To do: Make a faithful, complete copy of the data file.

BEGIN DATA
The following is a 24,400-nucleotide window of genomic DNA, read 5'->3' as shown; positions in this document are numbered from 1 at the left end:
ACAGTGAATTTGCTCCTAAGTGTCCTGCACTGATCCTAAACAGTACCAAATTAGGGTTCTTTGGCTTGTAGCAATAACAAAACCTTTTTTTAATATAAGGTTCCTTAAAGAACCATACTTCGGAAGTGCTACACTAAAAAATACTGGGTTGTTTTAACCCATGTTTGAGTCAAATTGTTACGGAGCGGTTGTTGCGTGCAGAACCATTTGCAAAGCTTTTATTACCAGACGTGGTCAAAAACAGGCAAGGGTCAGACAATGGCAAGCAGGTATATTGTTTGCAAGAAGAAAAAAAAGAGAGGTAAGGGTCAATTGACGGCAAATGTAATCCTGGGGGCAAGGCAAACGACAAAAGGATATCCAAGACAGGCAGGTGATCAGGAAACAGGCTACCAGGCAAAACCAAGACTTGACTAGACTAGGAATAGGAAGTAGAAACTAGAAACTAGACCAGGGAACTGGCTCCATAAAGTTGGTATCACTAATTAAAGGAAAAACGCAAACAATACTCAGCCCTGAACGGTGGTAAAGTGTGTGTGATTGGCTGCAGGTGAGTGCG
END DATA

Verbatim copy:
The following is a 24,400-nucleotide window of genomic DNA, read 5'->3' as shown; positions in this document are numbered from 1 at the left end:
ACAGTGAATTTGCTCCTAAGTGTCCTGCACTGATCCTAAACAGTACCAAATTAGGGTTCTTTGGCTTGTAGCAATAACAAAACCTTTTTTTAATATAAGGTTCCTTAAAGAACCATACTTCGGAAGTGCTACACTAAAAAATACTGGGTTGTTTTAACCCATGTTTGAGTCAAATTGTTACGGAGCGGTTGTTGCGTGCAGAACCATTTGCAAAGCTTTTATTACCAGACGTGGTCAAAAACAGGCAAGGGTCAGACAATGGCAAGCAGGTATATTGTTTGCAAGAAGAAAAAAAAGAGAGGTAAGGGTCAATTGACGGCAAATGTAATCCTGGGGGCAAGGCAAACGACAAAAGGATATCCAAGACAGGCAGGTGATCAGGAAACAGGCTACCAGGCAAAACCAAGACTTGACTAGACTAGGAATAGGAAGTAGAAACTAGAAACTAGACCAGGGAACTGGCTCCATAAAGTTGGTATCACTAATTAAAGGAAAAACGCAAACAATACTCAGCCCTGAACGGTGGTAAAGTGTGTGTGATTGGCTGCAGGTGAGTGCG